MOBILE, Ala. (WALA) – Four defendants appeared one by one Thursday in Mobile County Circuit Court to plead not guilty to charges stemming from a year-old investigation into corruption allegations involving the Prichard water system.
An indictment handed up in November charges Nia Malika Bradley with aggravated theft by deception, alleging that she purchased more than $200,000 worth of personal items with a credit card issued by the Prichard Water Works & Sewer Board while she was the system’s operations manager.
Two people who worked under her at the time, Randy Dewarick Burden and Teresa Evett Lewis, face similar allegations. The fourth defendant is Bradley’s husband, Anthony Bradley. He is charged with receiving stolen property and two counts of fraudulent use of a credit card.
Mobile County District Attorney Keith Blackwood said the charges incurred by the water system hurt a utility that already was battling financial problems and aging pipes and equipment.
“My heart certainly goes out to people of Prichard that are victims of this conduct,” he said. “You know, in the economy that we’re in right now, you know, prices are going up. And, you know, high water bills certainly don’t help with that. We’re gonna do everything that we can here to bring the people responsible to justice.”
The aggravated theft by deception charge is a relatively new offense in Alabama and requires prosecutors to prove that the defendants stole more than $200,000 through unauthorized purchases.
“To my knowledge, this is the first time it’s a relatively new statute,” Blackwood told reporters. “It’s for, you know, much larger amounts of money than what we’ve had in the past.”
The investigation burst into public view in February when federal and local law enforcement authorities raided the water board headquarters in Prichard hours before the board was scheduled to hold a meeting. Agents spent hours at the office, hauling out boxes of materials and computer equipment. Within days, the Mobile County District Attorney’s Office executed a search warrant at Bradley’s home in west Mobile, removing boxes of shoes, clothing, electronics and other items.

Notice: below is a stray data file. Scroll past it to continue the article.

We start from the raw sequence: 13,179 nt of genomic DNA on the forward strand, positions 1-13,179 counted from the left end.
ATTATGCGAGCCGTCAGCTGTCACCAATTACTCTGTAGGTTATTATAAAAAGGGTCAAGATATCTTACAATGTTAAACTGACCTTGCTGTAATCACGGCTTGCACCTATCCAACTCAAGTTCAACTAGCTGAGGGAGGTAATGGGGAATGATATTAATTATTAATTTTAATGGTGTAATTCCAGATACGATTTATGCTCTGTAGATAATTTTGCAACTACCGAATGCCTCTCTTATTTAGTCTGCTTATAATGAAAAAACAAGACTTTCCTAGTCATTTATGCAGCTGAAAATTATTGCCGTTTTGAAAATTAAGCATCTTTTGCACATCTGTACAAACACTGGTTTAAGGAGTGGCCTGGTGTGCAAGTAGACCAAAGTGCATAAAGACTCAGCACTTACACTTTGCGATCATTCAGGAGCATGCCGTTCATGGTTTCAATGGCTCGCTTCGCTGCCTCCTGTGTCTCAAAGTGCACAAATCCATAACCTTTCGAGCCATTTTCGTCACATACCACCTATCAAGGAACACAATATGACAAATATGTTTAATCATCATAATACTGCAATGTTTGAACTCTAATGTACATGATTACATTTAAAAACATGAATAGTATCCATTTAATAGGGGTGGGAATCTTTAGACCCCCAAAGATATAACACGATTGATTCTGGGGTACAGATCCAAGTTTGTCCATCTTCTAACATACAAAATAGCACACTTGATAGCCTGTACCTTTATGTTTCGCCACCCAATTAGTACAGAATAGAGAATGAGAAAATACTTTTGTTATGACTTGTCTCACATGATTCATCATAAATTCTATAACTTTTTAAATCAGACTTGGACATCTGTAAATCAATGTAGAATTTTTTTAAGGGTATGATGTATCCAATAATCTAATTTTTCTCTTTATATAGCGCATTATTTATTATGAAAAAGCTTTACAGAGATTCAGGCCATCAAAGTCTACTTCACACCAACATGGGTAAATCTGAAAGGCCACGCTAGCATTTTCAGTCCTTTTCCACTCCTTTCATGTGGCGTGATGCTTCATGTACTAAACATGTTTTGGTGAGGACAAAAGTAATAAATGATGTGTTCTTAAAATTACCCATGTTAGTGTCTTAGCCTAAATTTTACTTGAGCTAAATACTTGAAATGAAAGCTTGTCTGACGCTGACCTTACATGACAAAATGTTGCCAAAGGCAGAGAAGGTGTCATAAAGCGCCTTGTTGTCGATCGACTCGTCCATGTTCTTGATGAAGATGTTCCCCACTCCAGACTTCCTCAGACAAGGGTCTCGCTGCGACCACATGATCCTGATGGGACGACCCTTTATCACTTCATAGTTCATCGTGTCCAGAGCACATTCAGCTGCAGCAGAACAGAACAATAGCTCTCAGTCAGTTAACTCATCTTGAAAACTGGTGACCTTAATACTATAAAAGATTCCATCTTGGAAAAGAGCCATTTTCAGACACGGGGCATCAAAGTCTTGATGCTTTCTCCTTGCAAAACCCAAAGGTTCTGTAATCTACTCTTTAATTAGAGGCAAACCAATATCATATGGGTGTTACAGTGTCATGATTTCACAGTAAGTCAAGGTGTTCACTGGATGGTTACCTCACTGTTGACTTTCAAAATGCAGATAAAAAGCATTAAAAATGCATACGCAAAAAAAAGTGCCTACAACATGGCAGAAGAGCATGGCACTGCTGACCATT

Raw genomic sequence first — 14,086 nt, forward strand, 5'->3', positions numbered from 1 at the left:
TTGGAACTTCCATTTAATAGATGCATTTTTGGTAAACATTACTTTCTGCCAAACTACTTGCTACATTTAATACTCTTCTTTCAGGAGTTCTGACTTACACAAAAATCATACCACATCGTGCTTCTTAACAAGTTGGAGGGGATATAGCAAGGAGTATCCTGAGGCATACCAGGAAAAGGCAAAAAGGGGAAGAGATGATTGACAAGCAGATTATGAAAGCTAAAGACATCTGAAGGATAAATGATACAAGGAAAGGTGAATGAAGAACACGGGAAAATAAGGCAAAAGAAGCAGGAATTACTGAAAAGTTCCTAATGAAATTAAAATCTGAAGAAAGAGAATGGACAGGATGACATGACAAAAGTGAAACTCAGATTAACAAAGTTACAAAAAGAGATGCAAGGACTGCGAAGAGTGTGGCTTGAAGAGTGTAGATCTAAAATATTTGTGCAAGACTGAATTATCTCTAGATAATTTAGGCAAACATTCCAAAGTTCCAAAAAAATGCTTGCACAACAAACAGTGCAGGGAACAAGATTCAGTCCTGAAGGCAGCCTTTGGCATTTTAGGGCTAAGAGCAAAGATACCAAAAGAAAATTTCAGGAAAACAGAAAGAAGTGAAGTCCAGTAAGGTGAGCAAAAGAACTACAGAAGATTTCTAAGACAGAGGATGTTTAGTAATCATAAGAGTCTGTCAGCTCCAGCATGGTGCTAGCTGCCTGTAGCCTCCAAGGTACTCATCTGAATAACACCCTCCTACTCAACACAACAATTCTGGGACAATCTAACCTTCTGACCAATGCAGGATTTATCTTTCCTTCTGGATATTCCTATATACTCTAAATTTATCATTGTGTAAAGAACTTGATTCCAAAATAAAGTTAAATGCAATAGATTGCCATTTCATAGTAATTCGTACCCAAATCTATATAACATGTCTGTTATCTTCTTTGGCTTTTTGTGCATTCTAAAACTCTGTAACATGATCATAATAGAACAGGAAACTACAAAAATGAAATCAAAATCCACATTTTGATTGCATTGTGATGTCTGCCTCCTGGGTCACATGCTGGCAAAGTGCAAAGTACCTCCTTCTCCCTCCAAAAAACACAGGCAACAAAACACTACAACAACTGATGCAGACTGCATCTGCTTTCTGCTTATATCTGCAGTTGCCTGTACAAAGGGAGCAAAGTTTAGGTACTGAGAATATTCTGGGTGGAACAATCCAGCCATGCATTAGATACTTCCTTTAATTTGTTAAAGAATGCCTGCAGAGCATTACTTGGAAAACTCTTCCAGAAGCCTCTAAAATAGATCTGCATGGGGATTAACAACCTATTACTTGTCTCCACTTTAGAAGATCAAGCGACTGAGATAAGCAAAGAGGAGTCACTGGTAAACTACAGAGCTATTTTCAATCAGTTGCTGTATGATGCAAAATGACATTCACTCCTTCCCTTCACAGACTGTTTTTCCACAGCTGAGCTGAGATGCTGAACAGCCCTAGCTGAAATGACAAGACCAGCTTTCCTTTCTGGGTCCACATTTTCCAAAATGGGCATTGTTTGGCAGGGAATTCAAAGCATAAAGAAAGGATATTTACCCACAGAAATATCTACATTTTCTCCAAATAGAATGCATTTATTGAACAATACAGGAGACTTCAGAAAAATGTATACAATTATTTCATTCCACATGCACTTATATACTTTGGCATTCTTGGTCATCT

Court records indicate that Bradley charged expenses ranging from airline tickets to hotel rooms and items from high-end retailers like Gucci and Louis Vuitton.
The defense position has not changed in this case. Jason Darley, who represents Nia Bradley, reiterated the same argument he has made multiple times since her arrest in February.
“We maintain that she was authorized,” he said. “We have in writing that she was authorized. And as a result, I mean, you know, whether there’s validity in that, I mean there’s authorization from her superiors.”
Anthony Bradley’s attorney, Gordon Armstrong, said prosecutors have yet to produce any evidence that his client did anything wrong.
“He’s married to somebody who’s been accused of something,” he said. “And he’s kind of gotten sucked into it because he’s married to her. Basically, the theory, as I understand it, is well, he must have known something because they’re married and he lives there. That’s it. … Again, it’s kind of the spillover what they’re accusing her of.”
With Thursday’s arraignment, the defense lawyers said they will get their first real look at the evidence.
Mobile County Circuit Judge Michael Windom set a status conference for May 4. That will be an opportunity for the lawyer to negotiate possible plea bargains.
“I don’t see Mr. Bradley being interested in settling,” Armstrong said.
Darley also pointed to the parallel federal investigation, which so far has not resulted in criminal charges.
“There’s the federal component of the investigation that that affects everything,” he said.
Armstrong has been critical of the way the District Attorney’s Office carried out the search of his client’s home.
“If you look at the inventory return, there are things they took that belong to their family members, their grandparents that were family hand-me-downs that they took,” he said. “So they definitely overstepped.”
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